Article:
Mental Health

Encountering the Symptoms of Depression

Depression is about more than occasionally feeling sad and lonely. The symptoms of depression may come about as a normal reaction to certain life events, including the death of a loved one, the end of a romantic relationship or moving to a new location alone; however, these depression symptoms may develop from a disorder that may prevent one from living a healthy, fulfilling life.

The symptoms of depression can take many forms. The mental signs of depression often include the inability to focus or concentrate on a single concept. Many people with the mental disorder are unable to remember important details or make logical decisions. They may feel guilty and even hopeless. While insomnia often strikes those with depression, it is possible for some people to sleep too much. Irritability, restlessness and sudden changes in mood are also common. A depressed person may lose interest in hobbies and other activities or subjects he or she once enjoyed. The lack of libido that may accompany the disorder may negatively influence romantic relationships, exacerbating the problems. Of course there are also the feelings of sadness and emptiness that many people express. These may eventually lead to thoughts about death and a preoccupation with the thought of committing suicide.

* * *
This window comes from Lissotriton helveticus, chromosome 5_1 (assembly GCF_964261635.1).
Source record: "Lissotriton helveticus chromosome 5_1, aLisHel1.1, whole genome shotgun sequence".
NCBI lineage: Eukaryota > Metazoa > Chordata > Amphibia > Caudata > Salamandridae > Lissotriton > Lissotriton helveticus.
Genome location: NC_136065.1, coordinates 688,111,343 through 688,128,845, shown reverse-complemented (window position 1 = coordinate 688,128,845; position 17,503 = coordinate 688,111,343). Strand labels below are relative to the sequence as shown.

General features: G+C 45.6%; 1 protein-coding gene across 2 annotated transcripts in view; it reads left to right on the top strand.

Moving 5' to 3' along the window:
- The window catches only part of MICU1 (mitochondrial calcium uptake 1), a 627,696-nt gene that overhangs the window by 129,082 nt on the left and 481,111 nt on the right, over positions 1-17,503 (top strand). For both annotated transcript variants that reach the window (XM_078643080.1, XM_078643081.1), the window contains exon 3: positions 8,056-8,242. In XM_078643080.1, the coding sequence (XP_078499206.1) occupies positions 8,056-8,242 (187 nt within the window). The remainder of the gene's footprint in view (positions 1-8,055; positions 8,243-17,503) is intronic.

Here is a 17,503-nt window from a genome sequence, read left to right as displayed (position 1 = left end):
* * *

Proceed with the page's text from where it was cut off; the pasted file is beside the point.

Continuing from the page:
Often, the signs of depression are physical. Those who suffer from depression often lack the energy they need to get through the day. As a result, they may nap too often. They may also eat more than they should, or lose their appetites entirely. There are even physical aches that depressed people experience despite the emotional nature of the disorder.

Manic depression symptoms, along with those associated with other types of depressive disorders can worsen if they are left untreated. These symptoms are not short-lived; they may last for years. Those who do not seek treatment are more susceptible to living an unfulfilling life, or even to attempting or committing suicide. Treatment, in the form of therapy or medication, may prevent these consequences. Unfortunately, there are many people who experience these symptoms of depression who are never diagnosed or treated. Recognizing these symptoms is the first step to recovery.